Next, the Commission addressed the question about links between Web Sites.[135]  The Commission said, “[p]roviding a link to web sites operated by the Committee would be considered a service and something of value to the campaign and could, under certain circumstances, meet the definition of ‘contribution’ under the Act and Commission regulations.”[136]  If, however, the web page providing the link would not normally charge for such a link, the link would not be considered a contribution under the FECA.[137]  On the other hand,


If an owner of a web site would normally charge for a link to another site and chooses not to charge the Committee, or charges the Committee less than a similarly situated nonpolitical organization or entity, the provision of a link would be treated as a contribution to the campaign.[138]



Further, the Commission clarified its position concerning links provided by Web sites that normally do charge and corporations that are not permitted to contribute to campaigns.[139]  “If the links are not established or maintained at the request or suggestion of, or in cooperation, consultation or concert with the Bush campaign, then the Bush campaign has no obligation to request removal of the links and no reporting obligations in regard to them.”[140]


Vendor issues



¨      May a campaign provide a link to a vendor selling materials about its candidate?  If it may, must it place a value on that link?  What are the reporting obligations?  May a vendor selling a candidate's materials provide a link to the candidate's Web site?  What obligations does the campaign have under the Federal Election Campaign Act in that situation?  May a campaign pay a vendor for a link to the campaign's Web site?  How does it determine the value of that link?  What, if any, disclaimers are required?[141]



The Commission answered questions about vendor sites by referring to answers of links and citizen sites.[142]  If the Committee is unaware of, or not connected to the vendors, the “activities of the vendors do not produce a reporting obligation for the Committee.”[143]



Internet polls



¨      Do Internet polls fall under the news media exception no matter what the source?  Does the dissemination of such poll results cause a reportable event?  Is the Campaign Act triggered if a campaign uses the Internet to urge its supporters to vote in a given poll?  If yes, how does the campaign value that activity?[144]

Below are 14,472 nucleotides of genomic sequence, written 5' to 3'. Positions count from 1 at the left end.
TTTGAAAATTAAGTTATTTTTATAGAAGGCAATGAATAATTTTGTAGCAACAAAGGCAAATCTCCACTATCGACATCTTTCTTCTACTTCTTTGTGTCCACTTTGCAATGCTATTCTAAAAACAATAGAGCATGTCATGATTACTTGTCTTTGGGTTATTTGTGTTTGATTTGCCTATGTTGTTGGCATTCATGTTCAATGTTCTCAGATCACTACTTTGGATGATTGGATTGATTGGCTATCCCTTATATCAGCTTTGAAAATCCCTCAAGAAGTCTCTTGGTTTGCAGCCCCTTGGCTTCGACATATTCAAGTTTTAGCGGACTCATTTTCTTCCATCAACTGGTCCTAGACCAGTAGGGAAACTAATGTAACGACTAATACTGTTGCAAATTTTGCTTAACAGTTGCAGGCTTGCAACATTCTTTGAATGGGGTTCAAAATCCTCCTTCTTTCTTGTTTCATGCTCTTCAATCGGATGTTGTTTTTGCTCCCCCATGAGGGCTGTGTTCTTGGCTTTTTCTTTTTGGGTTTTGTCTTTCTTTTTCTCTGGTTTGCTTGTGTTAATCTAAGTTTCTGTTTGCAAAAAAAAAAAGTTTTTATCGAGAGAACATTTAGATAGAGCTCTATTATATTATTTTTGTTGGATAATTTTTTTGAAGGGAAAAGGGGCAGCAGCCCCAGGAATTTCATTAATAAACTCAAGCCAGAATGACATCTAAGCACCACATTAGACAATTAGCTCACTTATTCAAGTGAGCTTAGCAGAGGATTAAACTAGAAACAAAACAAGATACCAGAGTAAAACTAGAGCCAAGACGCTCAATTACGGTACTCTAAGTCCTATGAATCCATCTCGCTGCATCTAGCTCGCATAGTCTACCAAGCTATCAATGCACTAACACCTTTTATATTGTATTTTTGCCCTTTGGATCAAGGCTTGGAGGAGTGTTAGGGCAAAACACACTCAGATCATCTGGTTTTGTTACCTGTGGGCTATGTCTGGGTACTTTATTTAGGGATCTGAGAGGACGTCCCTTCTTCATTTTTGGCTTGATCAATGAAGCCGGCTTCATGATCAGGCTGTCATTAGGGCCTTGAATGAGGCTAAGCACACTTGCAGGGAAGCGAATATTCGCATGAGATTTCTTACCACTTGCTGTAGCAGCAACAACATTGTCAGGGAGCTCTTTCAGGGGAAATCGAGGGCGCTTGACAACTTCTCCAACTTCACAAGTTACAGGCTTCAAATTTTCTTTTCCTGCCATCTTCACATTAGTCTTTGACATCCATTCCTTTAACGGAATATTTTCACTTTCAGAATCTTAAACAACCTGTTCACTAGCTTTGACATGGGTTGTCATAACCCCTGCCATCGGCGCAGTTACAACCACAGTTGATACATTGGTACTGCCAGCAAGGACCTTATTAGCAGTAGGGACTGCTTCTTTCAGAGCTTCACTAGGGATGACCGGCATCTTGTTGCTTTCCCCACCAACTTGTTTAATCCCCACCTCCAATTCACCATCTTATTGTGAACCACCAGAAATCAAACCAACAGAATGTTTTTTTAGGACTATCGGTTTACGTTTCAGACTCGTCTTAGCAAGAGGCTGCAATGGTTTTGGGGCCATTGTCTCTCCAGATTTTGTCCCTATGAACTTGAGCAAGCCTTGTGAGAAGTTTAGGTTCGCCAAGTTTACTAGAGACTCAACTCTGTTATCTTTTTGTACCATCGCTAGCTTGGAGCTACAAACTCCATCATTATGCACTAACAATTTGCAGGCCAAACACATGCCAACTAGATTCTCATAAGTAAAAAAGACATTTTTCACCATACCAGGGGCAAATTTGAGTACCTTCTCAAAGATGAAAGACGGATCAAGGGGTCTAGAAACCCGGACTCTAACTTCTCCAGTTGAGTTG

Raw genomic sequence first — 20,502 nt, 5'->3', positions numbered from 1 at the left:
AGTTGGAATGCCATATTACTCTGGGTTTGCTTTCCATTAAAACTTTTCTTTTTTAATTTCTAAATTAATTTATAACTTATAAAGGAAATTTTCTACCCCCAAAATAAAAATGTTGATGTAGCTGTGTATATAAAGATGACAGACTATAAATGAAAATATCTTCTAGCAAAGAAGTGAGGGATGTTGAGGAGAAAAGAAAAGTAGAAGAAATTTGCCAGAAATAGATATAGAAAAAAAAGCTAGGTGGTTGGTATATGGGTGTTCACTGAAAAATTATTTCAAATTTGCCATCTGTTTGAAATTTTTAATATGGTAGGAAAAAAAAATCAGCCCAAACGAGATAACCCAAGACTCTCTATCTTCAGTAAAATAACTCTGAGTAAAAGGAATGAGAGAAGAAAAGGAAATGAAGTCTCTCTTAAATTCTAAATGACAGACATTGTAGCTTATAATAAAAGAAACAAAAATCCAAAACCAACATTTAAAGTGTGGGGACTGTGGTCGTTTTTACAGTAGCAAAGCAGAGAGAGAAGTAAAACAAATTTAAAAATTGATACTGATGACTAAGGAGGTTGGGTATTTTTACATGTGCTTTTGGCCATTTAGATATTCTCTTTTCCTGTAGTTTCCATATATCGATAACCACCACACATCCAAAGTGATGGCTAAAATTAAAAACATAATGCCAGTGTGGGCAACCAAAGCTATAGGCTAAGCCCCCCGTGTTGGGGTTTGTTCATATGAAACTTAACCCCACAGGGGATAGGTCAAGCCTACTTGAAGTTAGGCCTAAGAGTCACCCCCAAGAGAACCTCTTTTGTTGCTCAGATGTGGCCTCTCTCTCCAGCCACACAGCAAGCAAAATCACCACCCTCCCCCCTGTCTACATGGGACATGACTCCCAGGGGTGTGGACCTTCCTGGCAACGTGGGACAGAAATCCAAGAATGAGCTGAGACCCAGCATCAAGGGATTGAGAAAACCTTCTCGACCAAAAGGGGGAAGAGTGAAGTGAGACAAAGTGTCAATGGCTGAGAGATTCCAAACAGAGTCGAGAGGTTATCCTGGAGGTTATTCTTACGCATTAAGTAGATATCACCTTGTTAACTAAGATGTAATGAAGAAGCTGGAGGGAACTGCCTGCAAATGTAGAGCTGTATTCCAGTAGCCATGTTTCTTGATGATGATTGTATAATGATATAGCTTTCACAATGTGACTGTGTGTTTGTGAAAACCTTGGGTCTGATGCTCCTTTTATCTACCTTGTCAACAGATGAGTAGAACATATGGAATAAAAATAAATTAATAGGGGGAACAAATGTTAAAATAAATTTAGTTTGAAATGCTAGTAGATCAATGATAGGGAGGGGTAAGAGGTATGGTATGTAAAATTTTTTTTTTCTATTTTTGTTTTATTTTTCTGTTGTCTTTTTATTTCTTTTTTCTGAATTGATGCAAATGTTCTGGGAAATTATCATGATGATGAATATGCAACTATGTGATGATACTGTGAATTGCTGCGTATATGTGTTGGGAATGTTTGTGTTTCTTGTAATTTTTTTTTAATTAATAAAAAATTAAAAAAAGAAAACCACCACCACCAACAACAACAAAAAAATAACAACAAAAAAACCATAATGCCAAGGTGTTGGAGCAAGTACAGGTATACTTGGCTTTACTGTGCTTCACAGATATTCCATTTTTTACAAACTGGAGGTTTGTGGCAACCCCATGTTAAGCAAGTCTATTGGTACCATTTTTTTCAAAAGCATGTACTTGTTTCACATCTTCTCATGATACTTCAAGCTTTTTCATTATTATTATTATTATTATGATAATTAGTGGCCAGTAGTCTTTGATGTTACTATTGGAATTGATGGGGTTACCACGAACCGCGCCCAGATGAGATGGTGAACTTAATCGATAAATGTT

Next, the Committee’s questions turn to Internet polling and whether the media exception applies.[145]  “The Commission generally notes that only the web sites operated by entities whose activities fulfill the requirements of the ‘press exemption’ could receive the benefit of 2 U.S.C. 431(9)(B)(i).”[146]  Therefore, the Committee can not rely on the media exception to any of their activity.[147]





¨      In the case of a volunteer who solicits associates to contribute to a campaign, how does a campaign determine the fair market value of the use of e-mail?  Must the campaign report such activity?  How would it value the activity?  Must it be counted against the volunteer's contribution limit?[148]




¨      If the FEC determines that there is no reportable value to sending an e-mail, what is the result if the volunteer uses an e-mail system at his or her place of business?  Is this a corporate contribution?[149]




Next, the Commission addressed the question about e-mail.[150]  The Commission applied the same analysis as they did to citizen Web Sites.[151]  If volunteers perform the activity, than the activity is not attributable to the Committee.[152]  In addition, “[t]he contribution limit of the volunteer would not be affected by this activity.”[153]


The remaining questions that The Governor George W. Bush for President Exploratory Committee, Inc. raised would have to wait for another day.  An AO is only appropriate “with respect to a specific transaction or activity by the person."  Because many of the questions posed by the Committee were hypothetical or applied to some third persons, the Commission said, “any further comment on the activity . . . would not be an appropriate subject for an advisory opinion.” 


Notice of Inquiry

Recently, the FEC issued a "notice of inquiry" (“NOI”) entitled Use of the Internet for Campaign Activity, seeking public input into the rule-making process.[154]   The NOI states that "[t]he [FEC] is conducting this review in order to assess the applicability of the Federal Election Campaign Act and the Commission's current regulations to campaign activity conducted using [the Internet]."  The NOI asks the "threshold question," should IPA "be treated as a contribution or an expenditure" under existing laws?[155] 


FEC Commissioner David Mason proposed the NOI, and raised several additional questions, including:[156]